Schelling? If you think this then certainly you do not understand what
      happens in the history of philosophy and also in Hegel's dialectic. But
      let it be so.

      In the PhdG "Anstoss" appears three times only in para 238 of the
      preliminary thoughts on "Certainty and Truth of Reason" (Chapter V. in
      section C. (AA.) REASON, para 231-239). To understand the deep critique
      of Fichte's Doctrine of Science you have to read the whole preliminary
      passages of this chapter. For understanding also why he had to go back
      to Kant I cite the following text from this important para 238. However,
      for a better understanding of this 'going back to Kant' one has also to
      read Hegel's essay on "Faith and Knowledge" (1802). For this text I have
      no English translation.

      "Its first declaration is merely this abstract, empty phrase that
      everything is its own. For the certainty of being all reality is to
      begin with the pure category. Reason knowing itself in this sense in its
      object is what finds expression in abstract empty idealism [Fichte]; it
      merely takes reason as reason appears at first, and by its pointing out
      that in all being there is this bare consciousness of a "mine", and by
      expressing things as sensations or ideas, it fancies it has shown that
      abstract mine" of consciousness to be complete reality. It is bound,
      therefore, to be at the same time absolute Empiricism, because, for the
      filling of this empty "mine" , i.e. for the element of distinction and
      all the further development and embodiment of it, its reason needs an
      impact (Anstoss) operating from without, in which lies the fons et origo
      of the multiplicity of sensations or ideas. .......... Pure reason as
      conceived by this idealism, if it is to get at this "other" which is
      essential to it, i.e. really is per se, but which it does not possess in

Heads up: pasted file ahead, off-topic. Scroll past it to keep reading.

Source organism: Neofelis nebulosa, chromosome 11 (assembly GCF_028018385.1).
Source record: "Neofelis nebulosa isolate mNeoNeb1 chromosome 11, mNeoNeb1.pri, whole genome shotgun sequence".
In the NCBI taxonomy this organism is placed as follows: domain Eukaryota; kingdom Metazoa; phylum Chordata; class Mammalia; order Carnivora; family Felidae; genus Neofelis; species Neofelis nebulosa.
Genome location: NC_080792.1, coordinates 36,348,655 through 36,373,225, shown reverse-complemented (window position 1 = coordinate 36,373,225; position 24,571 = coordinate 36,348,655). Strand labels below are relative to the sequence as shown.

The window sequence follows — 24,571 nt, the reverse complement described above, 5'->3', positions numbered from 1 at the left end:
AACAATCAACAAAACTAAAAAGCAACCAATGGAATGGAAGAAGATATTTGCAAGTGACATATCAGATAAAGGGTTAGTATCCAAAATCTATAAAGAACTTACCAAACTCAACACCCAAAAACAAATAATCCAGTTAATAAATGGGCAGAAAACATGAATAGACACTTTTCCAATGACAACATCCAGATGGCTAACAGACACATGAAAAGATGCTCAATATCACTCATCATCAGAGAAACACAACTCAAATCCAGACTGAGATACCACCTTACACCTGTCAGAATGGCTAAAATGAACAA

itself--is thus thrown back on that knowledge which is not a knowledge
      of the real truth. It thus condemns itself knowingly and voluntarily to
      being an untrue kind of knowledge, and cannot get away from "meaning"
      and "perceiving", which for it have no truth at all. It falls into a
      direct contradiction; it asserts that the real has a twofold nature,
      consists of elements in sheer opposition, is the unity of apperception
      and a "thing" as well; whether a thing is called an alien impact, or an
      empirical entity, or sensibility, or the "thing in itself", it remains
      in principle precisely the same, viz. something external and foreign to
      that unity." (PhdG, para 238, translated by J.B. Baillie)

      With the "unity of apperception" Hegel goes back to Kant. Out of this
      unity, as the absolute, the concept has to be developed. Kant tried this
      but he missed it since he left the unity again, threw away the key he
      found, and fell into an a priori dualistic construct taking the
      judgement as the starting point instead of the "unity of apperception".
      Fichte and later Schelling tried to overcome this dualistic relationship
      going into opposite extremes. Fichte: the I as the certainty and truth
      of reason with an alien impact ("impact" is not a good translation for
      "Anstoss"; better: "impetus" or "impulse" or "push"); Schelling: the
      unity of the intellectual intuition which has no power for a critical
      development of the concept but - according to Hegel - remains where the
      absolute is mere abstract identity, A=A:

      "To pit this single assertion, that "in the Absolute all is one",
      against the organized whole of determinate and complete knowledge, or of
      knowledge which at least aims at and demands complete development - to
      give out its Absolute as the night in which, as we say, all cows are
      black - that is the very naïveté of emptiness of knowledge." (PhdG,
      Preface, para 16, translated by J.B. Baillie)